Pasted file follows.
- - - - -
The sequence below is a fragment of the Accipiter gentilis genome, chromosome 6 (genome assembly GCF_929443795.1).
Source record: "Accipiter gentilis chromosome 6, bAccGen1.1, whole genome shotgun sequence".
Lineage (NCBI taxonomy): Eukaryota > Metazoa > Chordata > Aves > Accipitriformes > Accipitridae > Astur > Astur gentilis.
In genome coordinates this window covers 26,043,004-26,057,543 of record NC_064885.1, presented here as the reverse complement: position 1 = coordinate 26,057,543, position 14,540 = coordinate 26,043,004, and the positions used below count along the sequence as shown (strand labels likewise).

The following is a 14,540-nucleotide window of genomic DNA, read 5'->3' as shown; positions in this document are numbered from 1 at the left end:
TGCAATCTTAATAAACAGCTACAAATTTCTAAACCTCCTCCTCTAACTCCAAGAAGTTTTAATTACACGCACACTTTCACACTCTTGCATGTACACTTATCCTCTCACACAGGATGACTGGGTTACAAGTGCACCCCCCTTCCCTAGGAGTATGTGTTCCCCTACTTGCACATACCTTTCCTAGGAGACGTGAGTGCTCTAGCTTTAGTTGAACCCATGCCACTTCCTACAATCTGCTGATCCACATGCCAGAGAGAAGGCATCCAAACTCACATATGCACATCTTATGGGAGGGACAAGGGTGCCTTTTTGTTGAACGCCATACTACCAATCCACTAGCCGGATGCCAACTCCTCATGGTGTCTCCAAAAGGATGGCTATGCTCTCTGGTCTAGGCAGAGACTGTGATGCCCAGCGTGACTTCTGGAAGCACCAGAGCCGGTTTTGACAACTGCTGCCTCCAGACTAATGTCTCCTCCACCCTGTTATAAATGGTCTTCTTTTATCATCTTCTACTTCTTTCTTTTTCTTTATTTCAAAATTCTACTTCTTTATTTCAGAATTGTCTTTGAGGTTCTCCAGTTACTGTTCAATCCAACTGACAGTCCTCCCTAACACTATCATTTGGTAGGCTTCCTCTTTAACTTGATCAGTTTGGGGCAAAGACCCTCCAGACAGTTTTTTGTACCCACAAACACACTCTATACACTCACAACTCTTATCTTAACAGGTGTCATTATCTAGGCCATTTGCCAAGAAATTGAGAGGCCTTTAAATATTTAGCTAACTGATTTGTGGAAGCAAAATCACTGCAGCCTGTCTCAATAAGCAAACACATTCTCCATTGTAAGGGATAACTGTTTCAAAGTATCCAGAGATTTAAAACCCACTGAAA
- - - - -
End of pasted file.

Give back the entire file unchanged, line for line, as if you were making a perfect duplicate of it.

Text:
The sequence below is a fragment of the Accipiter gentilis genome, chromosome 6 (genome assembly GCF_929443795.1).
Source record: "Accipiter gentilis chromosome 6, bAccGen1.1, whole genome shotgun sequence".
Lineage (NCBI taxonomy): Eukaryota > Metazoa > Chordata > Aves > Accipitriformes > Accipitridae > Astur > Astur gentilis.
In genome coordinates this window covers 26,043,004-26,057,543 of record NC_064885.1, presented here as the reverse complement: position 1 = coordinate 26,057,543, position 14,540 = coordinate 26,043,004, and the positions used below count along the sequence as shown (strand labels likewise).

The following is a 14,540-nucleotide window of genomic DNA, read 5'->3' as shown; positions in this document are numbered from 1 at the left end:
TGCAATCTTAATAAACAGCTACAAATTTCTAAACCTCCTCCTCTAACTCCAAGAAGTTTTAATTACACGCACACTTTCACACTCTTGCATGTACACTTATCCTCTCACACAGGATGACTGGGTTACAAGTGCACCCCCCTTCCCTAGGAGTATGTGTTCCCCTACTTGCACATACCTTTCCTAGGAGACGTGAGTGCTCTAGCTTTAGTTGAACCCATGCCACTTCCTACAATCTGCTGATCCACATGCCAGAGAGAAGGCATCCAAACTCACATATGCACATCTTATGGGAGGGACAAGGGTGCCTTTTTGTTGAACGCCATACTACCAATCCACTAGCCGGATGCCAACTCCTCATGGTGTCTCCAAAAGGATGGCTATGCTCTCTGGTCTAGGCAGAGACTGTGATGCCCAGCGTGACTTCTGGAAGCACCAGAGCCGGTTTTGACAACTGCTGCCTCCAGACTAATGTCTCCTCCACCCTGTTATAAATGGTCTTCTTTTATCATCTTCTACTTCTTTCTTTTTCTTTATTTCAAAATTCTACTTCTTTATTTCAGAATTGTCTTTGAGGTTCTCCAGTTACTGTTCAATCCAACTGACAGTCCTCCCTAACACTATCATTTGGTAGGCTTCCTCTTTAACTTGATCAGTTTGGGGCAAAGACCCTCCAGACAGTTTTTTGTACCCACAAACACACTCTATACACTCACAACTCTTATCTTAACAGGTGTCATTATCTAGGCCATTTGCCAAGAAATTGAGAGGCCTTTAAATATTTAGCTAACTGATTTGTGGAAGCAAAATCACTGCAGCCTGTCTCAATAAGCAAACACATTCTCCATTGTAAGGGATAACTGTTTCAAAGTATCCAGAGATTTAAAACCCACTGAAA